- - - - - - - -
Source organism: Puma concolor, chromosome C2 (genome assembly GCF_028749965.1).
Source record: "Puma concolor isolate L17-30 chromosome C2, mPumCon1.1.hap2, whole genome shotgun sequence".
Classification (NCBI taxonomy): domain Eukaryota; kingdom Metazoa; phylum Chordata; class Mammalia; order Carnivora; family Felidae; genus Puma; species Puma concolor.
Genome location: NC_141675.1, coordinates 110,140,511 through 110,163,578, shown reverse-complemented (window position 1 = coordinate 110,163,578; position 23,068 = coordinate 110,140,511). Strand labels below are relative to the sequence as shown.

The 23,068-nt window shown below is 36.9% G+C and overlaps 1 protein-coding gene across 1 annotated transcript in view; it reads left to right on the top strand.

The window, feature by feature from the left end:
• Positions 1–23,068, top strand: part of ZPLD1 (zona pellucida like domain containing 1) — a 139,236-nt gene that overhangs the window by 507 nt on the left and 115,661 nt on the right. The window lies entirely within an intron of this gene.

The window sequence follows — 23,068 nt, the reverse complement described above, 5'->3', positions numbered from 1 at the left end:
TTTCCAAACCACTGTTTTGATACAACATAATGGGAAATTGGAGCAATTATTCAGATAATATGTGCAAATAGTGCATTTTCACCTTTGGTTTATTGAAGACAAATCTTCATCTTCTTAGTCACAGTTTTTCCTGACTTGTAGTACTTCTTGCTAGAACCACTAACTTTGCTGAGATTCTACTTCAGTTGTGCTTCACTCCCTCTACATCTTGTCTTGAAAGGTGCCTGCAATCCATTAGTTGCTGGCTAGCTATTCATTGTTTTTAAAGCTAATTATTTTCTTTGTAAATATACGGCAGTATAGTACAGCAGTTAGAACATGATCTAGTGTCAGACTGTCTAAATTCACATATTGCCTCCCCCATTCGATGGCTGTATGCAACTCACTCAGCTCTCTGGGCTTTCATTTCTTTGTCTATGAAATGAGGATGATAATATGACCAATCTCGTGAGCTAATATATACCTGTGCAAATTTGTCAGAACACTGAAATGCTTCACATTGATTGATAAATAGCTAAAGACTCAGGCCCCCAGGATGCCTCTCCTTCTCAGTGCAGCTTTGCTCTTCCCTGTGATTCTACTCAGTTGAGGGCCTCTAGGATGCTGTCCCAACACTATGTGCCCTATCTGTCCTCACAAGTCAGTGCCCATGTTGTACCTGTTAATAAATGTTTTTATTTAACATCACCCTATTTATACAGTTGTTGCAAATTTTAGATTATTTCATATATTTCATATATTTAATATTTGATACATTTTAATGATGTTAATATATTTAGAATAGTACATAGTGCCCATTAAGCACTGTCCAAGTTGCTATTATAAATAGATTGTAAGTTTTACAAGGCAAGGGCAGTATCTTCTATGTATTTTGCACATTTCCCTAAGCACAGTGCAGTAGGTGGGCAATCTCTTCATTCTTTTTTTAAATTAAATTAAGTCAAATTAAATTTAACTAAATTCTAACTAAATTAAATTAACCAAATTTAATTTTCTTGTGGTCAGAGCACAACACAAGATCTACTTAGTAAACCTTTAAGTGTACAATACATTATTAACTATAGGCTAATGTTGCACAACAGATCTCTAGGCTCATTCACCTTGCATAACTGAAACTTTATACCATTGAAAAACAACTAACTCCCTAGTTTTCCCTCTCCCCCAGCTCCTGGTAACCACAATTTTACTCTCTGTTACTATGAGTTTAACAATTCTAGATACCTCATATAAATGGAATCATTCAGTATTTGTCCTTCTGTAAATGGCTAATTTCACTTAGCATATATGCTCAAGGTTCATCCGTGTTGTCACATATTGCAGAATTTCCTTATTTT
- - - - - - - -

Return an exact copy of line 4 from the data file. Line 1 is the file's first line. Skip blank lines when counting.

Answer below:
Genome location: NC_141675.1, coordinates 110,140,511 through 110,163,578, shown reverse-complemented (window position 1 = coordinate 110,163,578; position 23,068 = coordinate 110,140,511). Strand labels below are relative to the sequence as shown.